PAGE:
“When you lead a…university, especially one struggling to show its stakeholders…it is a safe and respectful place to work and study—you will and should be held to a high standard.”
Media Contact: Barbara Fornasiero, EAFocus Communications, 248.260.8466; firstname.lastname@example.org
Detroit-–-January 16, 2022-–- Deborah Brouwer, co-managing partner of Detroit-based labor and employment law firm Nemeth Law, P.C., and a two-time alum from the University of Michigan, offered insights into the key legal issues surrounding the firing of University of Michigan President Mark Schlissel by the University’s board of regents.
- Firing based on morals clauses
“High level executives and public figures often have morals clauses in their employment agreements, allowing the employer to fire the executive for cause, which usually means the company does not have to pay the rest of the compensation in the contract,” Brouwer explained. “Such clauses can range from a list of specific types of infractions, but more often are general, giving the company power to terminate for any conduct placing the organization in a bad light.”
- Relationships deemed inappropriate (including dating a direct subordinate)
“Non-fraternization policies typically forbid managers from having romantic or sexual relationships (even if consensual) with subordinates. Such relationships can be inherently coercive because of the power differential, and impact on morale at the company, where others can perceive favoritism,” Brouwer said. “And what happens when the relationship ends? Nothing good. At a minimum, such policies require disclosure, but if you’re at the top, disclosure does not address the potential problems.”
- Use of work emails to either begin or continue relationships that violate company policy
“Using work emails to engage in conduct that violates a company’s policies is just dumb, but it happens over and over,” Brouwer noted. “It adds another violation to a bad situation and, of course, makes it easier to get caught.”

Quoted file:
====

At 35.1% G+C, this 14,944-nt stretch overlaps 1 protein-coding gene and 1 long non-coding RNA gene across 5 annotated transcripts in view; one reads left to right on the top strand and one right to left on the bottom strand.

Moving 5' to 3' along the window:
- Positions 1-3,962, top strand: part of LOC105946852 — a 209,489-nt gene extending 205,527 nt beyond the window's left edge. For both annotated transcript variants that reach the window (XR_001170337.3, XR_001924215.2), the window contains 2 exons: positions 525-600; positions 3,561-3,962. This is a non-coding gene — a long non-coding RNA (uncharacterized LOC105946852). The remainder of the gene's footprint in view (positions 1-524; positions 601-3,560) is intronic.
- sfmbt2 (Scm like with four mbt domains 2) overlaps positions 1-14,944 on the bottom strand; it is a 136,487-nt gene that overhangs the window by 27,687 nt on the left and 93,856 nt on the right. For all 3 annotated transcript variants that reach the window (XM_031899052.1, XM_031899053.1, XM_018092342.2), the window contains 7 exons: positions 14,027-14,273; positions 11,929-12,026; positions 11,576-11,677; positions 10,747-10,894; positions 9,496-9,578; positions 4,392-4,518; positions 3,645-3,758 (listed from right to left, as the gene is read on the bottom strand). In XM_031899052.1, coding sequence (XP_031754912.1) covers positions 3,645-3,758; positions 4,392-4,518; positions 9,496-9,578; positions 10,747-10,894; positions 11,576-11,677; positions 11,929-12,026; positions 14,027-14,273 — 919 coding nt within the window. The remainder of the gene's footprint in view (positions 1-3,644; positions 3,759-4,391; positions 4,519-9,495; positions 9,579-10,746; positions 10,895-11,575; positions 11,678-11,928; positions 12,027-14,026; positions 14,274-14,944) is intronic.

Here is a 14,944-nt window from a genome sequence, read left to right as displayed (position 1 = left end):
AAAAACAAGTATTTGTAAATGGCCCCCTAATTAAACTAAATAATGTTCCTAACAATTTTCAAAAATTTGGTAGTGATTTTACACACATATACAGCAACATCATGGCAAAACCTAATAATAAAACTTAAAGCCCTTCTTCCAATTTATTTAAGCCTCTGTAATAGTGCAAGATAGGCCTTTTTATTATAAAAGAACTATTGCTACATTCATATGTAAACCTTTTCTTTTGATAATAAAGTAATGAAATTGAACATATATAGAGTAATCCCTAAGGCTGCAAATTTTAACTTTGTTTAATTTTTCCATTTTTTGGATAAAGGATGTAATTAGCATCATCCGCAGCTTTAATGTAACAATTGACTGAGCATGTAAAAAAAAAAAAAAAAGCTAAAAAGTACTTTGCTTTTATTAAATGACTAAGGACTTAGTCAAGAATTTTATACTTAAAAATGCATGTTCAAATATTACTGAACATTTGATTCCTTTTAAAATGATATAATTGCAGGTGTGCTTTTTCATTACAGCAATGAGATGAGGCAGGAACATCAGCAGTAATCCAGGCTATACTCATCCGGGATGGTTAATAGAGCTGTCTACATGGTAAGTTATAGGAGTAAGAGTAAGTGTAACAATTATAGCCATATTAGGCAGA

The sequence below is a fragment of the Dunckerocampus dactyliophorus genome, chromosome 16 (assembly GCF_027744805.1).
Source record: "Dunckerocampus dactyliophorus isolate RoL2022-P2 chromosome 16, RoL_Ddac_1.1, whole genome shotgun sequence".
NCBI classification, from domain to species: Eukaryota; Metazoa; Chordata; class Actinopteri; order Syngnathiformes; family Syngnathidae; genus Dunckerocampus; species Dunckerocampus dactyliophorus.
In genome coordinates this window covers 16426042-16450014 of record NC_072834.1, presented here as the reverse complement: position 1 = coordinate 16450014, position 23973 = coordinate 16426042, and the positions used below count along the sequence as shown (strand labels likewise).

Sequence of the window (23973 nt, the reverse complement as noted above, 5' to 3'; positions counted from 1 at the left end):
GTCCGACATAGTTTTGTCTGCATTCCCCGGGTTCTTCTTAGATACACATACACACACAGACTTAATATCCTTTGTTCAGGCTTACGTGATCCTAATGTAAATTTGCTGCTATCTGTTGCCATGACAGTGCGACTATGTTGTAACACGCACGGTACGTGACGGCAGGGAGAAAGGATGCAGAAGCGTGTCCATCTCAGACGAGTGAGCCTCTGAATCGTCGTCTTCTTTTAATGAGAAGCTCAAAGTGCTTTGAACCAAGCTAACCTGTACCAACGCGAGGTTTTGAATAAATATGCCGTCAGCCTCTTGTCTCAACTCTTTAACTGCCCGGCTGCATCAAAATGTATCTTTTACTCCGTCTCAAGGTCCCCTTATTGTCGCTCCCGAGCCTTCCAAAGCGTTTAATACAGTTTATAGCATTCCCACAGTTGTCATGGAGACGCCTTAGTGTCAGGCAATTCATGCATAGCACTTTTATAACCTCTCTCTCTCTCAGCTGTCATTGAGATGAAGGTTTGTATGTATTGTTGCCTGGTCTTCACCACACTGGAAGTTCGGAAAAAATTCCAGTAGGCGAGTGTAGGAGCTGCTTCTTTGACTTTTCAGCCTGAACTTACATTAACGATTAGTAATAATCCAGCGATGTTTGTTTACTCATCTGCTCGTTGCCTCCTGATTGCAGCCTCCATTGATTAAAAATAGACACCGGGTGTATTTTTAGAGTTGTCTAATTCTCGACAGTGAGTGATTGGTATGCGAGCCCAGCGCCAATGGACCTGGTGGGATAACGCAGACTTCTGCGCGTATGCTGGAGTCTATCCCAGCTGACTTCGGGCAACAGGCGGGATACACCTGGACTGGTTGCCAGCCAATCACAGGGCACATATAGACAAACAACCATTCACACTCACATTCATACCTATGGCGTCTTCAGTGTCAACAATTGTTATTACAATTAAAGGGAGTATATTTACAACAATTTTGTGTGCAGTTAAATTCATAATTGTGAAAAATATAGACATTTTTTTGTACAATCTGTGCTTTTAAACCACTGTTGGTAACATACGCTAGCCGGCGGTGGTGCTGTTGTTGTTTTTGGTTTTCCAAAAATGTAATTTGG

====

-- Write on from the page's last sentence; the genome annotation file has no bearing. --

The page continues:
- How investigations in situations like this are typically conducted
“When a company receives a report involving a high-level manager – even if anonymous as apparently occurred in the situation with the University of Michigan president – it is fairly standard to retain an outside investigator or law firm to handle the investigation. An independent investigation protects the company (and all parties involved) from accusations of bias. The outside entity usually interviews persons with information, obtains and reviews documents and presents its findings to the company. It’s then up to the company to decide how to respond.”
Brouwer continued that those in a position of authority in the workplace are bound by the same rules they ask others to follow.
“No matter how high your position, you simply cannot have one set of rules for everyone else and another for yourself – even if you think your conduct might not be the same as others,” Brouwer said. “When you lead a company or a state or a university, especially one struggling to show its stakeholders (and the world) that it is a safe and respectful place to work and study — you will and should be held to a high standard.”
About Nemeth Law, P.C.
Nemeth Law specializes in employment litigation, traditional labor law, management consultation, arbitration, mediation, and workplace investigation for private and public sector employers. It is the largest woman-owned law firm in Michigan to exclusively represent management in the prevention, resolution and litigation of labor and employment disputes.